The USA, Asia, and the European Union are the leading producers of agricultural products. At a regional level, various straw sources are available for extracting lignocellulose based ethanol: While the focus in Europe is on the residues of wheat and barley production, in Asia large quantities of rice straw are available (while millet straw is dominant amongst the other types of cereal straw), in North America it is corn stover and in South America bagasse as a by-product of sugarcane production.

A study by the International Council on Clean Transportation (ICCT) estimates the realistic amount of agricultural by-products like straw that will be available in Europe in 2030 at 139 million tons – compared to 122 millions tons in 2013.

About 380 million tons of straw from wheat and other cereal and about 150 million tons of corn stover are produced every year in the EU alone. Studies expect this quantity to increase in coming years due to the growth in grain farming. Only a small fraction is currently returned to the field, used for livestock farming, or for mushroom cultivation. A study comparison shows that, depending on the region and the local conditions, up to between 30 and maximally 60 percent of the straw produced can be removed from the field and made available for further use.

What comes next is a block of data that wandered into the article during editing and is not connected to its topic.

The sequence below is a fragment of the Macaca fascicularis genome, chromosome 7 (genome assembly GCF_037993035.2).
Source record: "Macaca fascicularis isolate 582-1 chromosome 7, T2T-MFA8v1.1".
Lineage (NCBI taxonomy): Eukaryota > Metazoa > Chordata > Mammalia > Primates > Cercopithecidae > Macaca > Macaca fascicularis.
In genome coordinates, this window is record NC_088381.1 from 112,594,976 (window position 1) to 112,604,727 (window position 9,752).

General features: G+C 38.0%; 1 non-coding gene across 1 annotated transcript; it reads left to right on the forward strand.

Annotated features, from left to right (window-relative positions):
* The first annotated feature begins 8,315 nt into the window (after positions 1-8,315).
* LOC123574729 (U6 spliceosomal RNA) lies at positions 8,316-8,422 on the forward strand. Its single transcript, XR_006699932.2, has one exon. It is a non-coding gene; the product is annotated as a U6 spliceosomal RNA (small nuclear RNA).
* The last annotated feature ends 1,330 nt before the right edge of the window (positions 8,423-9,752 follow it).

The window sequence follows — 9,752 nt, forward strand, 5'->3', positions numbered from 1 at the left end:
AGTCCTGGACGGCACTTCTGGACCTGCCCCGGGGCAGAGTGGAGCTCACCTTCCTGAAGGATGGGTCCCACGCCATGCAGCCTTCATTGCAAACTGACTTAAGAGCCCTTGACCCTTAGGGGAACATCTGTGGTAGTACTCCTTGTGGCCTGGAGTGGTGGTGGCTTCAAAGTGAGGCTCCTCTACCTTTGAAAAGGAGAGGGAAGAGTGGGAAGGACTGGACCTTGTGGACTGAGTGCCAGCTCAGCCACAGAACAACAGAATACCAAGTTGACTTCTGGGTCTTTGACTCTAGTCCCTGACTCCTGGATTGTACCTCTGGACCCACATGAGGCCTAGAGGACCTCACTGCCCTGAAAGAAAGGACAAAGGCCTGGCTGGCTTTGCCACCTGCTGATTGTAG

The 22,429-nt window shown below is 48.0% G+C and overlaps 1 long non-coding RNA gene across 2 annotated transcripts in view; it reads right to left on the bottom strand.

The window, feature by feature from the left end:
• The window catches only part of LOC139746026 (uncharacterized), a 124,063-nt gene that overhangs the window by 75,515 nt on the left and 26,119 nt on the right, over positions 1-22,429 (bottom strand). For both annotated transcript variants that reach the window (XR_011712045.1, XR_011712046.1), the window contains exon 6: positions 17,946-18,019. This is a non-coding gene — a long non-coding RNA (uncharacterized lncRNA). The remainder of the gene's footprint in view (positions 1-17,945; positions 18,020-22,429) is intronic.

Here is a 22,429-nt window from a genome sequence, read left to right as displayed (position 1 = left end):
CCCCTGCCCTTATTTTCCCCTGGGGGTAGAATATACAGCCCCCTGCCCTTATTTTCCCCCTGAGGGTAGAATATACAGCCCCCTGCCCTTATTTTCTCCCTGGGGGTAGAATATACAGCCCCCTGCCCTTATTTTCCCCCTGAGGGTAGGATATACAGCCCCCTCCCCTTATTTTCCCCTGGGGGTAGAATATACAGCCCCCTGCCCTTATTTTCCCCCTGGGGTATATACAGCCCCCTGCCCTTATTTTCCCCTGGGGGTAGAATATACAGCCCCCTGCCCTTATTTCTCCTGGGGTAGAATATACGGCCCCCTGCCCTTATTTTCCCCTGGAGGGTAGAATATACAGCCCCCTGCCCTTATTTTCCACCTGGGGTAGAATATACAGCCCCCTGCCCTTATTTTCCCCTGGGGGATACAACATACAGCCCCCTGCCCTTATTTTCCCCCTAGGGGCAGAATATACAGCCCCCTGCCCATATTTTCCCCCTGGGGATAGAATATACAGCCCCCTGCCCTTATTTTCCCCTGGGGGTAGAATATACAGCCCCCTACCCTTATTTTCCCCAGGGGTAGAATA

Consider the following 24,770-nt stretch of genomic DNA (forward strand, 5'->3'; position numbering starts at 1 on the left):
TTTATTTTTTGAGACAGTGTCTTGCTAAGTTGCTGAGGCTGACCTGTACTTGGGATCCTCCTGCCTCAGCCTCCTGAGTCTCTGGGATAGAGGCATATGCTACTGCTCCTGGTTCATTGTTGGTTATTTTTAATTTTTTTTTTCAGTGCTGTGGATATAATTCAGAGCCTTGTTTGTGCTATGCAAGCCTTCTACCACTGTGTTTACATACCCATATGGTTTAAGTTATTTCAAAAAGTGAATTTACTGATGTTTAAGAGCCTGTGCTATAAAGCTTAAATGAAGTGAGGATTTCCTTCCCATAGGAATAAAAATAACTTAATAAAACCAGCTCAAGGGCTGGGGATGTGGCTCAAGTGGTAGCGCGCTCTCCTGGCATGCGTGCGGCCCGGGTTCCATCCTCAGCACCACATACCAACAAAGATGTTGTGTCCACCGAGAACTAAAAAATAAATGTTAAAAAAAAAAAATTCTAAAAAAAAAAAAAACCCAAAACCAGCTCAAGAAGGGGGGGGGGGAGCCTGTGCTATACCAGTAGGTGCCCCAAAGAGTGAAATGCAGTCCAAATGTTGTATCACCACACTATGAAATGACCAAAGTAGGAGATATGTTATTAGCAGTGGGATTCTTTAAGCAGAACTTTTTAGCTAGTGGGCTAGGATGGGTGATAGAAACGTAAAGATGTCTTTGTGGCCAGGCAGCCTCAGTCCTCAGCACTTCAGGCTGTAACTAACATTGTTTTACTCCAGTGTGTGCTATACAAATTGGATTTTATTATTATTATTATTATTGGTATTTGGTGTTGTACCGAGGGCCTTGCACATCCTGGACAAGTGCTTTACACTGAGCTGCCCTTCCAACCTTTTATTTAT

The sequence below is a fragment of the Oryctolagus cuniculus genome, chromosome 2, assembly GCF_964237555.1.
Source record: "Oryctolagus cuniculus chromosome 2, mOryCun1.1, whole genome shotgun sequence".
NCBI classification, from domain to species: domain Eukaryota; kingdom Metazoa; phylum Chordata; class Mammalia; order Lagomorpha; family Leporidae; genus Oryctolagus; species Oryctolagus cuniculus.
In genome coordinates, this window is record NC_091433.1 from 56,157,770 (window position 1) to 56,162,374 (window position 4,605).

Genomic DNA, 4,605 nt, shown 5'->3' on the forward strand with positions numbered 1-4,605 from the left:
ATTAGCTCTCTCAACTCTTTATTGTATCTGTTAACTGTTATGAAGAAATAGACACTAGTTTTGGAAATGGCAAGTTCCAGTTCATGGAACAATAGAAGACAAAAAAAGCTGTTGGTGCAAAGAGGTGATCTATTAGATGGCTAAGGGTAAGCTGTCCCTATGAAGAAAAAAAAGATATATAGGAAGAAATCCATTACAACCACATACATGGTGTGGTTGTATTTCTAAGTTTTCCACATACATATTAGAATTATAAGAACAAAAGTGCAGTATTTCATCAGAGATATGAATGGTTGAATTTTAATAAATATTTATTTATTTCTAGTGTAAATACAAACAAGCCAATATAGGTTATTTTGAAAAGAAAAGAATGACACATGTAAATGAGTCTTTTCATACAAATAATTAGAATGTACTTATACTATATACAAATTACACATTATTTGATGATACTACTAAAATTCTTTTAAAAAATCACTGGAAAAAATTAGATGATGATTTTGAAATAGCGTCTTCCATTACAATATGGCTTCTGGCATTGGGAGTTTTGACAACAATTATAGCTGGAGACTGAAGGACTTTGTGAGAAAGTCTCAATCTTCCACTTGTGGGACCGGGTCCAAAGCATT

The Brazilian Energy Plan scenario estimates that almost 26 million tons of bagasse will be available in 2030. Due to the high price fluctuations, combined processes in which refineries produce bioethanol as well as electricity are considered economically viable.

In the USA, corn stover is the main raw material, while part of this is also required to fertilize the soil. A study by the U.S. Department of Energy shows that the supply of raw materials is likely to undergo a fundamental change in the next twenty years. Besides agricultural waste products, the authors are forecasting an increase in energy crops, such as various species of grass and algae.

By 2040, almost 600 million additional tons of plant residues and special energy crops could be available for the generation of renewable energy sources in the USA.

Page summary

Summarization in progress